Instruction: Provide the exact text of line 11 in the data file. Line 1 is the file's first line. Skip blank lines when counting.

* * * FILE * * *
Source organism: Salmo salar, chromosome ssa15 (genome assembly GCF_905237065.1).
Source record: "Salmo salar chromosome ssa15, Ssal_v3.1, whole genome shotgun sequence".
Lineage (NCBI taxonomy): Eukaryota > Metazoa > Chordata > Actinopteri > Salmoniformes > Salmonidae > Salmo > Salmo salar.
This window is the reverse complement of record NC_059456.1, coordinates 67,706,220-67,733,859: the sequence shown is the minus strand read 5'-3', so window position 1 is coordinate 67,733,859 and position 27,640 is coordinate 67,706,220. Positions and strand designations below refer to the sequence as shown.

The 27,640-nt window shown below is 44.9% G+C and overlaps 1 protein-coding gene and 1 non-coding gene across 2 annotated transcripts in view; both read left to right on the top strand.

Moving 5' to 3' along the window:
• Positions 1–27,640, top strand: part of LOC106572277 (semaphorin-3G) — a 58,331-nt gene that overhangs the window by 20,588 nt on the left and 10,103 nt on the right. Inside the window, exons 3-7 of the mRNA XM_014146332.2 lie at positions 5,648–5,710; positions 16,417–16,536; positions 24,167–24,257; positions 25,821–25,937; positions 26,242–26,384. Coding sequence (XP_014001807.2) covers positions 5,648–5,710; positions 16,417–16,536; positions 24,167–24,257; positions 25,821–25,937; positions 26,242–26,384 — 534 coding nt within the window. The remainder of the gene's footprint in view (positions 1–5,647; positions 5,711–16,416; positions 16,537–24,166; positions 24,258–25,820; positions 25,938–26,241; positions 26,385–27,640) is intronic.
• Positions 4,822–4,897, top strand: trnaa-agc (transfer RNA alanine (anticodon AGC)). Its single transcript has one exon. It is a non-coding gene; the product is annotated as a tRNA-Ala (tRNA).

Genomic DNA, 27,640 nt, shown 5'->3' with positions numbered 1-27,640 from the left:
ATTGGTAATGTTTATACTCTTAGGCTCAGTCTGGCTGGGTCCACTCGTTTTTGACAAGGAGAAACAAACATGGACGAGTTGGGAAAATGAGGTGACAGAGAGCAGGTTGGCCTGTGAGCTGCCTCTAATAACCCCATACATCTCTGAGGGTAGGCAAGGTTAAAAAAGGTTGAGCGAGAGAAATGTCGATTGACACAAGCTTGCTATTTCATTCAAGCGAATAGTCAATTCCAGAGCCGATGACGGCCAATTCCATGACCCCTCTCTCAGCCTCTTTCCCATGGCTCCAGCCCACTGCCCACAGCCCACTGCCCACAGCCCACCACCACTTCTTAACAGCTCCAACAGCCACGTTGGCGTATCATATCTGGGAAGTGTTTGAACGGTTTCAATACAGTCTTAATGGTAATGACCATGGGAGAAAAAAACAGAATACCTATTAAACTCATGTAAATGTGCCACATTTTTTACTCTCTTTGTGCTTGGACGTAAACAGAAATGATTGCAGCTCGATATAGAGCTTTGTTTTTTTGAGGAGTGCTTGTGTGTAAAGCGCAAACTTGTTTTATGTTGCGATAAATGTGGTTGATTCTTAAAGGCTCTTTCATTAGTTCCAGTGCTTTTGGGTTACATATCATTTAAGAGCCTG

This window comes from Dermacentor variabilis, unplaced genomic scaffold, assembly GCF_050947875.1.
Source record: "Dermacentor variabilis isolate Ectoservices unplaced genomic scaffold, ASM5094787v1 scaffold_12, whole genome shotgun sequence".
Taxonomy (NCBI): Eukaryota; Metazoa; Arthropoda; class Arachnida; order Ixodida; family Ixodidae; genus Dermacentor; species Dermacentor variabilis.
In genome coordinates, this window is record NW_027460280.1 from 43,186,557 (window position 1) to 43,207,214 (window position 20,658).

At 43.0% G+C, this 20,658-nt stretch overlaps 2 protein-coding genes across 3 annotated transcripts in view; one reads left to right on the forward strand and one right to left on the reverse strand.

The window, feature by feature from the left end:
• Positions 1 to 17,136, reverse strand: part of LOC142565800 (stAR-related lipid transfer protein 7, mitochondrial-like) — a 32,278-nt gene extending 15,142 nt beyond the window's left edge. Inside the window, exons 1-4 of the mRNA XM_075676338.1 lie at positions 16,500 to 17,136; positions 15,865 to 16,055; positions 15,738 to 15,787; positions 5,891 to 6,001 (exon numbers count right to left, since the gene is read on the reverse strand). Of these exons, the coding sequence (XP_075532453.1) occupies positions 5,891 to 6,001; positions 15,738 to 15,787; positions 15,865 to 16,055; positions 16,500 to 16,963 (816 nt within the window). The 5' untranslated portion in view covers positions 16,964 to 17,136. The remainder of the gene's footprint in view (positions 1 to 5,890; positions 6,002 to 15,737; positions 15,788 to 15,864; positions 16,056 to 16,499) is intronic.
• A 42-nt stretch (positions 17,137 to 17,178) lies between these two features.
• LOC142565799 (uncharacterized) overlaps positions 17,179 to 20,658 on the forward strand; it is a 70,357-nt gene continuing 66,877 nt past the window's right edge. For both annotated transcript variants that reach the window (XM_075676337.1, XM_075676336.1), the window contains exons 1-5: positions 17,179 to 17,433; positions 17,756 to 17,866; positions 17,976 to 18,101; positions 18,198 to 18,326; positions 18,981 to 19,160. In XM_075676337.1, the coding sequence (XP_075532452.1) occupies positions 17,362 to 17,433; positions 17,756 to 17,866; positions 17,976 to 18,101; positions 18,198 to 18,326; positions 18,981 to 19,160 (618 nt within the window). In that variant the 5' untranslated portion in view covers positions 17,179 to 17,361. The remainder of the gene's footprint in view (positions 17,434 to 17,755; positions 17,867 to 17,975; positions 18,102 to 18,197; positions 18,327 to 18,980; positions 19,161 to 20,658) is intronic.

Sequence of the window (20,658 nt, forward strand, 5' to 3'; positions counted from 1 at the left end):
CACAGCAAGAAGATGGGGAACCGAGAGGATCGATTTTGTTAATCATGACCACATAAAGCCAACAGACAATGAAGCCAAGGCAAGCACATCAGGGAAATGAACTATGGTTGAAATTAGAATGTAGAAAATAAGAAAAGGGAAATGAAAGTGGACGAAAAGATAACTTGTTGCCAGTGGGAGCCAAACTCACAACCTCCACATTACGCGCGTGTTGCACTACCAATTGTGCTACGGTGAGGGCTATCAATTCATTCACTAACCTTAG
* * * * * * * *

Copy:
This window comes from Dermacentor variabilis, unplaced genomic scaffold, assembly GCF_050947875.1.